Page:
With temperatures plummeting over the last few weeks and many parts of the UK experiencing ice and snow on the roads, it is important to know how to drive safely in such conditions. Winter driving is no easy feat, so here are some tips that should help.
Depending on the severity of the snow or ice, I would recommend only driving your car if it is necessary. I’m fully aware that you may continue to hear it on the forecast all of the time, but it’s said for a reason. If you think that you are putting yourself or others in danger by using your car, don’t use it! Is your journey really that urgent or important? It may well be, but also ask yourself is it easier to walk to work or work from home? With the possible consequences, it might be better to stay in with a warm drink.
If you do decide to head out, always plan your route before you leave. This involves leaving in plenty of time so that you do not find yourself driving recklessly to get to work on time. Before any journey where you may find that things do not go to plan, I recommend packing a bag of supplies to keep in the boot of your car when the snow begins to fall. Such items include food and water, warm clothing, a blanket, a torch, first aid kit, a fully charged mobile phone and charger, jump leads, a shovel, ice scraper and some grit or sand. To ensure that you do not get lost, plan your route and try to stick to the main roads as much as possible. These roads are likely to have been gritted and cleared of ice and snow. Should you find yourself stuck in traffic, you must also make sure that your tank in full of fuel. In order to cope with the slippery conditions, it is important to make sure that your tyres have at least 2 mm of tread. If you can afford to get a pair of wintery tyres fitted, this will only enhance your driving performance on the ice.
As and when the snow begins to fall, it is imperative that you use your headlights, and don’t just assume that they are already on. Not only will this help to improve your vision but make oncoming vehicles aware of your whereabouts in good time. Even if it is not snowing it is always safer to have your dipped beam headlamps on, as snow clouds can cause the light levels to drop, whilst snow on the ground can also impact the level of glare on sunny days. It is important to pick the correct lights as fog lamps can dazzle other drivers and mustn’t be used unless the visibility is incredibly poor.
If you cast your mind back to your driving test, you’ll remember that icy conditions can increase your stopping distance. But can you remember by how much? A good rule of thumb is to leave around 20 seconds behind the car in front of you if the roads are icy, as it can take as much as ten times as long to stop on an icy road. To check to see if you are leaving enough space between you and the other car, watch them pass an object, be it a lamp post or sign and count to see how many seconds go by before you pass the same object. If it is under 20 seconds, you should back off and allow more space.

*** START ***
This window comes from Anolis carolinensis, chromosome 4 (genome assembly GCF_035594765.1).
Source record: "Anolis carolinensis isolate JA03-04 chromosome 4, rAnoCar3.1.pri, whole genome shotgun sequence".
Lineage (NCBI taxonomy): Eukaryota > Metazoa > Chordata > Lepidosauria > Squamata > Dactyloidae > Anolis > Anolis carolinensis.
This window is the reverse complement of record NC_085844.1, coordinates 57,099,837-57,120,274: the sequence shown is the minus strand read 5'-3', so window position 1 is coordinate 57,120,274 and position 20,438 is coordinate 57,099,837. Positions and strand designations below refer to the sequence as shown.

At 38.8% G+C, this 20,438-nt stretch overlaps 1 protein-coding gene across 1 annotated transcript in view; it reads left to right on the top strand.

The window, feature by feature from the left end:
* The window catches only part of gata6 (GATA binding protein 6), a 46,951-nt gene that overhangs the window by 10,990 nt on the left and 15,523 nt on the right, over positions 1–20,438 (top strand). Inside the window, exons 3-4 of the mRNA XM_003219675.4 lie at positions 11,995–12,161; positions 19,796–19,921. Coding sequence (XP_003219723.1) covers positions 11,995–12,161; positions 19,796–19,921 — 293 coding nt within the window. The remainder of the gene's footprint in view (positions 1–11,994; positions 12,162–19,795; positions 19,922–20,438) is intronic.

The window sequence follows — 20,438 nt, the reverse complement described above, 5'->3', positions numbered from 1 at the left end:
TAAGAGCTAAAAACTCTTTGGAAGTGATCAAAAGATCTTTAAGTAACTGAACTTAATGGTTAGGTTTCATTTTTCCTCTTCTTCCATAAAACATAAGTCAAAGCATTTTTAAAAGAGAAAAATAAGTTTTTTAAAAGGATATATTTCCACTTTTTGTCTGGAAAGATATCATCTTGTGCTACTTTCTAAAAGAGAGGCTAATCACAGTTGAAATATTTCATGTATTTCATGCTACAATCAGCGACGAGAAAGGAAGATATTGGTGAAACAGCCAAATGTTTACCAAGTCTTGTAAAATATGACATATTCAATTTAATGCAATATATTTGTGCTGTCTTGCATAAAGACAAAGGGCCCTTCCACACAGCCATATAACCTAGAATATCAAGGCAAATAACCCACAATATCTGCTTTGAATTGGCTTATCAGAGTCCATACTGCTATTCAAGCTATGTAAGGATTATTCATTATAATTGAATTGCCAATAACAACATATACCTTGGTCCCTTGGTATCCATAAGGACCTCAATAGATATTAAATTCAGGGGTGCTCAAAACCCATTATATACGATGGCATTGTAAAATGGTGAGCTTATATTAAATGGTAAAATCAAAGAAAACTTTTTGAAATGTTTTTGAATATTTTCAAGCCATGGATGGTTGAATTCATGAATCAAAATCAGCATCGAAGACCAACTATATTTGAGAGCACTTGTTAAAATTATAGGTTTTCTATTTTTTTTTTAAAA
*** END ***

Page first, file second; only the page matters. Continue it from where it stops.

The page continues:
Driving in ice and snow though, isn’t just about leaving enough space in front. It requires a very different style of driving. You must be very smooth, slow and progressive when using your steering wheel, throttle or brake. Sudden changes can impact the amount of grip your tyres have on the road’s surface, causing your car to skid, spin or get stuck before you have even pulled away.
At the Bodyshop, we are specialists when it comes to car accidents repairs. However to avoid any accidents in the ice or snow, I recommend gently testing your brakes and steering every now and again to get a better idea of how icy the road is. Obviously, you should pick a straight, clear piece of road away from any junctions when you do so, ensuring no one is following you either. Also, you should remain aware of your surroundings and be sure to slow down with plenty of time to spare before you arrive at a corner. Not only will this prevent you from unsettling the car but also give you extra time to react to an unusual obstacle you may find in the road such as a fallen branch. What’s more if someone does slip or skid on the snow they may begin moving towards you from a direction you are not expecting. It pays to be aware of what going on from all directions.
If you have been unfortunate enough to be involved in an accident, contact the Bodyshop today. Let us take care of the worry and stress of an accident!